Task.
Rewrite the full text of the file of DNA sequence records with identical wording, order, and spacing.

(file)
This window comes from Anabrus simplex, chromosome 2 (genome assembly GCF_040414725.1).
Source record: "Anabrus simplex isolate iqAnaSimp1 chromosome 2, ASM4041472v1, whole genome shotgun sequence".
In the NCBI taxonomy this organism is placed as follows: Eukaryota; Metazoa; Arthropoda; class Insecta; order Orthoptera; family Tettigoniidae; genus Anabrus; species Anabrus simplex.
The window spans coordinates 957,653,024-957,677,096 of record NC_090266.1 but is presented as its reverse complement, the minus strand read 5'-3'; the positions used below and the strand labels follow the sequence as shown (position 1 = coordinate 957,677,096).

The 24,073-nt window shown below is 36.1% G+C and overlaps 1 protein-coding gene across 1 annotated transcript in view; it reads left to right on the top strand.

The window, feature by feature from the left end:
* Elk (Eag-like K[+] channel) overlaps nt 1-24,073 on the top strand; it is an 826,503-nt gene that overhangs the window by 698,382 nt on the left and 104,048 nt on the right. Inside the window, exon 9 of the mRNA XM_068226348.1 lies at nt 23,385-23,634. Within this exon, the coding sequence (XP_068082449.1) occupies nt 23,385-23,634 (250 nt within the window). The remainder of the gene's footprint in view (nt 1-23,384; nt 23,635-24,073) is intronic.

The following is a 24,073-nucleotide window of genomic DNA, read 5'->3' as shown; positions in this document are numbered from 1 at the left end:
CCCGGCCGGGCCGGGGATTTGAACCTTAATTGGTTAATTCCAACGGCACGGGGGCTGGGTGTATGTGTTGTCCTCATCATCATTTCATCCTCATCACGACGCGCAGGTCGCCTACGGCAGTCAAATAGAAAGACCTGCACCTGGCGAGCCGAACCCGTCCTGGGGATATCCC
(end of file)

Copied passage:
This window comes from Anabrus simplex, chromosome 2 (genome assembly GCF_040414725.1).
Source record: "Anabrus simplex isolate iqAnaSimp1 chromosome 2, ASM4041472v1, whole genome shotgun sequence".
In the NCBI taxonomy this organism is placed as follows: Eukaryota; Metazoa; Arthropoda; class Insecta; order Orthoptera; family Tettigoniidae; genus Anabrus; species Anabrus simplex.
The window spans coordinates 957,653,024-957,677,096 of record NC_090266.1 but is presented as its reverse complement, the minus strand read 5'-3'; the positions used below and the strand labels follow the sequence as shown (position 1 = coordinate 957,677,096).

The 24,073-nt window shown below is 36.1% G+C and overlaps 1 protein-coding gene across 1 annotated transcript in view; it reads left to right on the top strand.

The window, feature by feature from the left end:
* Elk (Eag-like K[+] channel) overlaps nt 1-24,073 on the top strand; it is an 826,503-nt gene that overhangs the window by 698,382 nt on the left and 104,048 nt on the right. Inside the window, exon 9 of the mRNA XM_068226348.1 lies at nt 23,385-23,634. Within this exon, the coding sequence (XP_068082449.1) occupies nt 23,385-23,634 (250 nt within the window). The remainder of the gene's footprint in view (nt 1-23,384; nt 23,635-24,073) is intronic.

The following is a 24,073-nucleotide window of genomic DNA, read 5'->3' as shown; positions in this document are numbered from 1 at the left end:
CCCGGCCGGGCCGGGGATTTGAACCTTAATTGGTTAATTCCAACGGCACGGGGGCTGGGTGTATGTGTTGTCCTCATCATCATTTCATCCTCATCACGACGCGCAGGTCGCCTACGGCAGTCAAATAGAAAGACCTGCACCTGGCGAGCCGAACCCGTCCTGGGGATATCCC